Adaptation is aimed at reducing the consequences of climate change by responding proactively towards associated impacts, risks and vulnerabilities. Despite our efforts to reduce carbon pollution, we need to ensure we are prepared for the impacts of a changing global climate.

To date the City has:

  • Developed a corporate Climate Adaptation Plan, guiding City investments and actions to offset the impacts of climate change.
  • Partnered with Brock University on a collaborative-based climate adaptation project called Niagara Adapts, working with the university and Niagara municipalities to support collaborative climate adaptation planning
  • Constructed a wetland in the area of Pelham Street and Louth Street to reduce flooding and pollution
  • Invested in shoreline protection at Abbey Mews and Shore Boulevard to prevent erosion resulting from high Lake Ontario water levels
  • Installed permeable pavement at the Lake Street Service Centre to prevent surface water flooding and prevent the flow of pollution into local waterways
  • Moved forward on emergency planning, from helping residents prepare for emergencies to regularly updating the City’s Emergency Plan
  • Implemented an Urban Forestry Management Plan, and related outreach such as the Annual Tree Giveaway
  • Undertaken efforts in flood management and response, such as the Flood Alleviation Program and homeowner outreach with Annual Rain Barrel Sale

What You Can Do

There are a myriad of ways residents can do their part in the fight against climate change. From driving less to reduce emissions to choosing meals based on their carbon footprint, taking action in mitigating climate change is easy.

Earth Day

The City is celebrating Earth Day with some fun, eco-friendly activities residents of all ages can enjoy at home. Join Environmental Technician Mackenzie Kretz to learn how to start a garden from kitchen scraps and seeds; create a pine cone / toilet paper roll bird feeder; or even create a bee hotel for your garden.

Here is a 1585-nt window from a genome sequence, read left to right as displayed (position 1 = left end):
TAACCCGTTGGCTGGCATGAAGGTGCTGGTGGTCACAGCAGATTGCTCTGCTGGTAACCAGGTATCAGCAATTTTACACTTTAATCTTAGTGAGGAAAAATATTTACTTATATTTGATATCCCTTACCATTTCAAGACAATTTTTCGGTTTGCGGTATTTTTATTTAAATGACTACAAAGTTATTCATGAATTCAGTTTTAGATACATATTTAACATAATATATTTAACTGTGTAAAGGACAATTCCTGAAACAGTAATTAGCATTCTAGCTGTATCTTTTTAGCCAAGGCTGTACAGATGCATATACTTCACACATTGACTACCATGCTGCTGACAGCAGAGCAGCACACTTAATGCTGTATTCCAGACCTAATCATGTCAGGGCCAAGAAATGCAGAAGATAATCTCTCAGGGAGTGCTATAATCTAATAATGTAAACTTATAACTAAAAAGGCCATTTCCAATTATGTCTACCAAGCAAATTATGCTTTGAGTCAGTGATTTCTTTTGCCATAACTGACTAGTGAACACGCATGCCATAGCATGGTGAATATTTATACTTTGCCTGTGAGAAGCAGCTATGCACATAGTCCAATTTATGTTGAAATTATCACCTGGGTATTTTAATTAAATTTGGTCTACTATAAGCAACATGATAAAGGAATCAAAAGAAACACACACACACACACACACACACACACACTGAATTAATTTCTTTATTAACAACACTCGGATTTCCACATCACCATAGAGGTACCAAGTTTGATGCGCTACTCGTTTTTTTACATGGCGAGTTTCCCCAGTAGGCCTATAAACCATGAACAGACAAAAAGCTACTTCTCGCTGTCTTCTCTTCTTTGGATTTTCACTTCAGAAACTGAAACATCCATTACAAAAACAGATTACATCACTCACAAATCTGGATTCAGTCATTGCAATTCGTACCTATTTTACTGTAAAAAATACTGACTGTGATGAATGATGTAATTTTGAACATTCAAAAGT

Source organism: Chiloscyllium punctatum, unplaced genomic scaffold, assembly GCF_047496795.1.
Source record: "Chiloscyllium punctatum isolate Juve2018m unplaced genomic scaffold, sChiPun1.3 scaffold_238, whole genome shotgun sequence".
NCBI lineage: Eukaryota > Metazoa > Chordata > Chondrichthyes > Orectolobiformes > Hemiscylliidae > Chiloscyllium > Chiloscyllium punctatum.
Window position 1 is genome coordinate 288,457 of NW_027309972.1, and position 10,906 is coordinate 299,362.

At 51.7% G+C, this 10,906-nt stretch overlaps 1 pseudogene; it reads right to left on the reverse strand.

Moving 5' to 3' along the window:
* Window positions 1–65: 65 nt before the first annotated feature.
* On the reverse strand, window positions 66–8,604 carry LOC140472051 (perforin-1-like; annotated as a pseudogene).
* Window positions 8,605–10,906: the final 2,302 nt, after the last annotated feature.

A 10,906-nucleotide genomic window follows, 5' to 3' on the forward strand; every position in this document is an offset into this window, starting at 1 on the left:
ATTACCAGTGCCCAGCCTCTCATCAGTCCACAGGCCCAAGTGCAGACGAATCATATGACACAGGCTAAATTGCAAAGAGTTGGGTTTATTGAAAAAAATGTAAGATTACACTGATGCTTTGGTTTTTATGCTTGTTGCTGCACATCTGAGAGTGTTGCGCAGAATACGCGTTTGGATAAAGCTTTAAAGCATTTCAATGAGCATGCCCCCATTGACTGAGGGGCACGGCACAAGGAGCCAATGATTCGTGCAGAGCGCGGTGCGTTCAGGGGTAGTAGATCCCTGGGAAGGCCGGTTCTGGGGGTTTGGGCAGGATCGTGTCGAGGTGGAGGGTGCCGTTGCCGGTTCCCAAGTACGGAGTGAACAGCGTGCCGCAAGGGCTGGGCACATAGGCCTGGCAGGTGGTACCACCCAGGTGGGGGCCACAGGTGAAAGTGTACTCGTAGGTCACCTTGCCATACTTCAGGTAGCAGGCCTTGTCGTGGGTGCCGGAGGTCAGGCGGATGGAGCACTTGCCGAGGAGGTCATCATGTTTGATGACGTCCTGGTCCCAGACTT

Join Horticultural Technician Ilyse Norton for some pointers on how to plant a tree at home.

Kitchen Scrap Gardening

Join Mackenzie as she demonstrates how to start a garden from scrap bits of onion, carrots and more. It's a chance to reduce kitchen waste, and strengthen that green thumb while you are at it.

Bird Feeders at Home

Use household materials such as toilet paper rolls, plastic bags and peanut butter, alongside seeds from your garden to create a bird feeder with Mackenzie. Bring birds to your garden, and help control pest insects.

Build a Bee Hotel

Build a bee hotel for your garden from household materials and easy-to-find natural items. Create a space for native pollinators to nest, and watch your garden bloom.

Plant a Tree at Home

Have a tree ready to plant at home? Horticultural Technician Ilyse Norton will walk you through the process of planting the tree, ensuring it has the best start at growing strong and healthy for years to come.


By thinking of the emission impacts the production of their food entails, residents can make conscious choices to limit the impact of their diet on the climate and environment. Residents can be climate conscious in the kitchen by:

  • Reducing food waste

  • Eating more plants and less meats that are carbon-intensive to produce

  • Growing fruits and vegetables at home or in a community garden

  • Canning and preserving foods to limit waste

  • Using reusable bags for their groceries and other shopping; keeping a re-usable bag in their purse or car to reduce your single use plastic consumption

  • Purchasing food products with less packaging

  • Using a compost bin